Please follow the guidelines below when putting together your proposal for the Performance Gallery. All applications should include:
1. Letter of Intent: Maximum 2 pages, giving an overview of your work, this project, where it is at in its development, what you plan to do, and how you plan to do it. What excites you about it? Please specify whether you are looking to perform for one night or the duration of the gallery.
2. Support Materials: (Optional) We will accept up to three pages of support material for you and your project. These can include resumes, short bios of key members in your team or letters of support from professional artists if the jury may be unfamiliar with your work. Please do not exceed the maximum of three pages.
RULES & REGULATIONS after the jump:Read More »
Despite gloomy predictions of the future of indie theatre in these trying economic times (anyone else about done with that phrasing?) it’s heartening to see ever more new and driven companies springing up in Vancouver. Companies with something to say, and the desire to say it from the stage. Companies with more passion than money, and the will to get the production up regardless. Companies like Zee Zee Theatre. Welcome to the neighbourhood, guys.
Artistic Director Cameron Mackenzie began his company with a script that he loved and the will to jump through all the expensive hoops required to give a professional voice to that script. He found a great space to put it in (the fantastic PAL theatre, poised to be the new darling of the indie theatre set , so long as the residents can be kept from wandering in on rehearsals). He hired a killer production crew (including SM extraordinaire Jill Perry – if anyone’s looking for a serious talent behind the board drop me a line, I’ve got her number). He took up the directing reigns himself. He went the full equity route and impeccably cast the play with a trio of very good actors (Vancouver workhorses Allan Morgan, Jeff Gladstone and Jon Lachlan Stewart). He went out and charmed a whole bunch of sponsors. He put someone very smart (and this is a big one) in charge of fundraising who, well, raised some funds. He hired a damn good publicist, which paid off with a glowing benediction from CT himself. And they got on the cover of the major publication catering to a main target group. And on top of everything else, he contacted the neighbourhood’s resident blogger – yours truly – and invited him to the show in hopes of getting a little industry bump online, knowing full well that this site does not host reviews. A professional effort from a first-production company. I’m more than a little impressed.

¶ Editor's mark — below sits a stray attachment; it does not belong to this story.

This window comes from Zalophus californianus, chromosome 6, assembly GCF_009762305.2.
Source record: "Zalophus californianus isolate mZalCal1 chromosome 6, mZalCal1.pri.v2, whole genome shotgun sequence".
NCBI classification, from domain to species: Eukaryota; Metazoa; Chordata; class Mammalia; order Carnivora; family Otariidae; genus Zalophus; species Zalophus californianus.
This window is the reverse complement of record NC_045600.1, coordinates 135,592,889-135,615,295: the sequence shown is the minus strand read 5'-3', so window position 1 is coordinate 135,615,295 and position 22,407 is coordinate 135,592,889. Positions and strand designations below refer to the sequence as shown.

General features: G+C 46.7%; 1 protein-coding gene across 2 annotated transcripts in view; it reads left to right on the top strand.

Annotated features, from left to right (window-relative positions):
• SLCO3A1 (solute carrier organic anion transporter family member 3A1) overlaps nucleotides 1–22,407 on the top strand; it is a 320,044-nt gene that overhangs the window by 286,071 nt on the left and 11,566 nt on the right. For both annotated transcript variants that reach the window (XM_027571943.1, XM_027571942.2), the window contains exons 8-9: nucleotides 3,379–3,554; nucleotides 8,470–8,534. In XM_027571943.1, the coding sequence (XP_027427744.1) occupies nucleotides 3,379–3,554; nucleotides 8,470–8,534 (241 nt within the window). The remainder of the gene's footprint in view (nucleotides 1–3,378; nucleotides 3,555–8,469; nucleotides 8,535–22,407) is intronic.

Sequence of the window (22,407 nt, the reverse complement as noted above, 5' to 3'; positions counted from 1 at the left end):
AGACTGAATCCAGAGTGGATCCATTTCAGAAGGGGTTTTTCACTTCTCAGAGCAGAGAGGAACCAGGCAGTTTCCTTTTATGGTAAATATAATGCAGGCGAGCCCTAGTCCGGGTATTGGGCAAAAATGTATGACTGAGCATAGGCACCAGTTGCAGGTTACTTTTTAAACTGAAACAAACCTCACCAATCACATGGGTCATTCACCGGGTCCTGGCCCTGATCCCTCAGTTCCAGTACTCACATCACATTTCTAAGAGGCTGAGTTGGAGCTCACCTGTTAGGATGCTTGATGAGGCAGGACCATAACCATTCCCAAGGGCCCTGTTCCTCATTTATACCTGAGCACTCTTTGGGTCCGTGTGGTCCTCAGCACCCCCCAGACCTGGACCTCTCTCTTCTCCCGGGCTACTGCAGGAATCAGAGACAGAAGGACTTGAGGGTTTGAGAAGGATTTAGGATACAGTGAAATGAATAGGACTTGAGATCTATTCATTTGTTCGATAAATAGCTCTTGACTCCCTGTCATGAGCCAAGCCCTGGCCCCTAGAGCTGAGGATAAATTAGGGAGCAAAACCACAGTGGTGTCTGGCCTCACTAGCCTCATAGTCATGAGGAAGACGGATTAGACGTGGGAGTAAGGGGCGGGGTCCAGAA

The inaugural playscript – Whale Riding Weather by Canadian Bryden MacDonald – is certainly one of those pieces of writing that can get under your skin if it speaks to you, a work of dramatic realism that demands real privacy from the actors in the work. It’s a good choice, and it lives up to the promise of the theatre, namely making us the audience feel like a bunch of voyeurs. Like we’re witnessing an extraordinary day in the lives of people just like us, that go through the same emotional meat grinders that we all do, in our own weird ways. There’s something in there about the appeal of the theatre, something that lets us know that we’re not alone in all our human messiness. It’s a noble and necessary mission, one that serves us as a society. The hard part is getting society in to these rooms to witness it, and that’s the real trick, isn’t it?
I’m proud to see independent Vancouver artists like Cameron Mackenzie taking the task this seriously. If we keep going like this, Vancouver could very well be a formidable force in presenting indie theatre to the world as a profitable and sustainable industry. And that’s a future worth fighting for, no matter what the economic times we happen to be stuck with.